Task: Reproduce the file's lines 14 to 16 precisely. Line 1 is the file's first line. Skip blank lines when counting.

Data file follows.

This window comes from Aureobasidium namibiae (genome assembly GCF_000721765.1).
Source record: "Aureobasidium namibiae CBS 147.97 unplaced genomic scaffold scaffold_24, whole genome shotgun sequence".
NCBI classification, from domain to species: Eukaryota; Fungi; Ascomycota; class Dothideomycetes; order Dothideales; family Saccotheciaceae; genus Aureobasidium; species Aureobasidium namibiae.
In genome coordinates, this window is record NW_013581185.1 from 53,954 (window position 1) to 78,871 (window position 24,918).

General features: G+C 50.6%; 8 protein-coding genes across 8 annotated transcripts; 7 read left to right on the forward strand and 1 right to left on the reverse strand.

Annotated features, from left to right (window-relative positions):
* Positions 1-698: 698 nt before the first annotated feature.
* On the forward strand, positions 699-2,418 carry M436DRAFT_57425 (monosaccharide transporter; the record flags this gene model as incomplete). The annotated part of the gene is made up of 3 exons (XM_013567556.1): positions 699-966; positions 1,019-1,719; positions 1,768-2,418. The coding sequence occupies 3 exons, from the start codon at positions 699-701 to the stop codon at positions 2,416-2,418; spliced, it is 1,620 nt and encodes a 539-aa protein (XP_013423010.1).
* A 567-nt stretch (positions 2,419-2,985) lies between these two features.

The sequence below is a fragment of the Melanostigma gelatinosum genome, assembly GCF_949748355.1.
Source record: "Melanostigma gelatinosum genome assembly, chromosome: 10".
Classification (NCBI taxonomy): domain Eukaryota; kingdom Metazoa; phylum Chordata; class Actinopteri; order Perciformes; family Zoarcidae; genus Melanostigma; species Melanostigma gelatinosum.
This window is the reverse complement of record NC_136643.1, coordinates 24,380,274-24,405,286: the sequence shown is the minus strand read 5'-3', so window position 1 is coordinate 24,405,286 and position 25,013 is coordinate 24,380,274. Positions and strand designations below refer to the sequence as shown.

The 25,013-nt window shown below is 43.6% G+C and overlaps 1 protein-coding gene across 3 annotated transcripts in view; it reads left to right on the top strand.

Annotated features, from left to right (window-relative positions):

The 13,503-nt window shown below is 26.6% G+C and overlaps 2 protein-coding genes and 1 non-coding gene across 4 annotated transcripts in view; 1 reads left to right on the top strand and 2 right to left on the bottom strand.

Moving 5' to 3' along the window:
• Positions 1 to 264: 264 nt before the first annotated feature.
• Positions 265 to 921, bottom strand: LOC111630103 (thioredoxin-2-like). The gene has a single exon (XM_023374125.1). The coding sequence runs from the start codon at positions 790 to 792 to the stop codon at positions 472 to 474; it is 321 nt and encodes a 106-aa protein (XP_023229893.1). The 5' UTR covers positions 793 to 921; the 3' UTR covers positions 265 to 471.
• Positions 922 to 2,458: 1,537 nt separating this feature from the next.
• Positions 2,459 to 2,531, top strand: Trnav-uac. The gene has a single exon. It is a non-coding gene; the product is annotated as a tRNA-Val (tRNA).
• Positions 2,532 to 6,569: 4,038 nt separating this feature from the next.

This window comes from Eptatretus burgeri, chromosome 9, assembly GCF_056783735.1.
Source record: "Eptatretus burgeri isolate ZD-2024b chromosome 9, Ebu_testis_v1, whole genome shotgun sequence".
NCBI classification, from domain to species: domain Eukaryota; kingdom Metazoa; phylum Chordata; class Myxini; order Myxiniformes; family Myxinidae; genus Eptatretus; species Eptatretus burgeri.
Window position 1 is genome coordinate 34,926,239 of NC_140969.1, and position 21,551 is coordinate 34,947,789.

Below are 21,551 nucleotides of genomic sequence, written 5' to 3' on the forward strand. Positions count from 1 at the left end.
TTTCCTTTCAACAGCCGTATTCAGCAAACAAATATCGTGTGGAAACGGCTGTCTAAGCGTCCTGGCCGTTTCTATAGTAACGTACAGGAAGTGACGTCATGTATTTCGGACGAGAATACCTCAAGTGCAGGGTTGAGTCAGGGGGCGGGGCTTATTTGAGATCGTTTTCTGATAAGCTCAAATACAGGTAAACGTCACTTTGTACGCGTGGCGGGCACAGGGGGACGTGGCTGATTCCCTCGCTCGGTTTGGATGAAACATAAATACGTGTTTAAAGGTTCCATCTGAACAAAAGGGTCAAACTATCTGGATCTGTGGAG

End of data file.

The 25,013-nt window shown below is 43.6% G+C and overlaps 1 protein-coding gene across 3 annotated transcripts in view; it reads left to right on the top strand.

Annotated features, from left to right (window-relative positions):

The 13,503-nt window shown below is 26.6% G+C and overlaps 2 protein-coding genes and 1 non-coding gene across 4 annotated transcripts in view; 1 reads left to right on the top strand and 2 right to left on the bottom strand.